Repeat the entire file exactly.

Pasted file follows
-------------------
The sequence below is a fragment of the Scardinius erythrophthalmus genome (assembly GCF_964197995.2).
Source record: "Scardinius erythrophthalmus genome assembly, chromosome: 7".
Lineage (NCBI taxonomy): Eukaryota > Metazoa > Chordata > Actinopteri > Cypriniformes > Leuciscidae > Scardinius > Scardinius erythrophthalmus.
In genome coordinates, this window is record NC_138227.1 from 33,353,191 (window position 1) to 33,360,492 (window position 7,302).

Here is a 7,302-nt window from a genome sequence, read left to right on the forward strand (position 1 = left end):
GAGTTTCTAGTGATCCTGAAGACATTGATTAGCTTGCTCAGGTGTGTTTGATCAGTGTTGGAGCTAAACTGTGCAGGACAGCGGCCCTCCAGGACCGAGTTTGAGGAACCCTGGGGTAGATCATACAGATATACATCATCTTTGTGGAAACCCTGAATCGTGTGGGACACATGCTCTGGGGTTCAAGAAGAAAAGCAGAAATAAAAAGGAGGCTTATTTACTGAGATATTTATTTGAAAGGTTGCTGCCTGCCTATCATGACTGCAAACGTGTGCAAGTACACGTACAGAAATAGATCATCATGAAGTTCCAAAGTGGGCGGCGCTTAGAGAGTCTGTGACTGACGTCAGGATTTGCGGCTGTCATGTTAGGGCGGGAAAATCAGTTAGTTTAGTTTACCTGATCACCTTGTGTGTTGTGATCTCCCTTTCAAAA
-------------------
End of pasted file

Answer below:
The sequence below is a fragment of the Scardinius erythrophthalmus genome (assembly GCF_964197995.2).
Source record: "Scardinius erythrophthalmus genome assembly, chromosome: 7".
Lineage (NCBI taxonomy): Eukaryota > Metazoa > Chordata > Actinopteri > Cypriniformes > Leuciscidae > Scardinius > Scardinius erythrophthalmus.
In genome coordinates, this window is record NC_138227.1 from 33,353,191 (window position 1) to 33,360,492 (window position 7,302).

Here is a 7,302-nt window from a genome sequence, read left to right on the forward strand (position 1 = left end):
GAGTTTCTAGTGATCCTGAAGACATTGATTAGCTTGCTCAGGTGTGTTTGATCAGTGTTGGAGCTAAACTGTGCAGGACAGCGGCCCTCCAGGACCGAGTTTGAGGAACCCTGGGGTAGATCATACAGATATACATCATCTTTGTGGAAACCCTGAATCGTGTGGGACACATGCTCTGGGGTTCAAGAAGAAAAGCAGAAATAAAAAGGAGGCTTATTTACTGAGATATTTATTTGAAAGGTTGCTGCCTGCCTATCATGACTGCAAACGTGTGCAAGTACACGTACAGAAATAGATCATCATGAAGTTCCAAAGTGGGCGGCGCTTAGAGAGTCTGTGACTGACGTCAGGATTTGCGGCTGTCATGTTAGGGCGGGAAAATCAGTTAGTTTAGTTTACCTGATCACCTTGTGTGTTGTGATCTCCCTTTCAAAA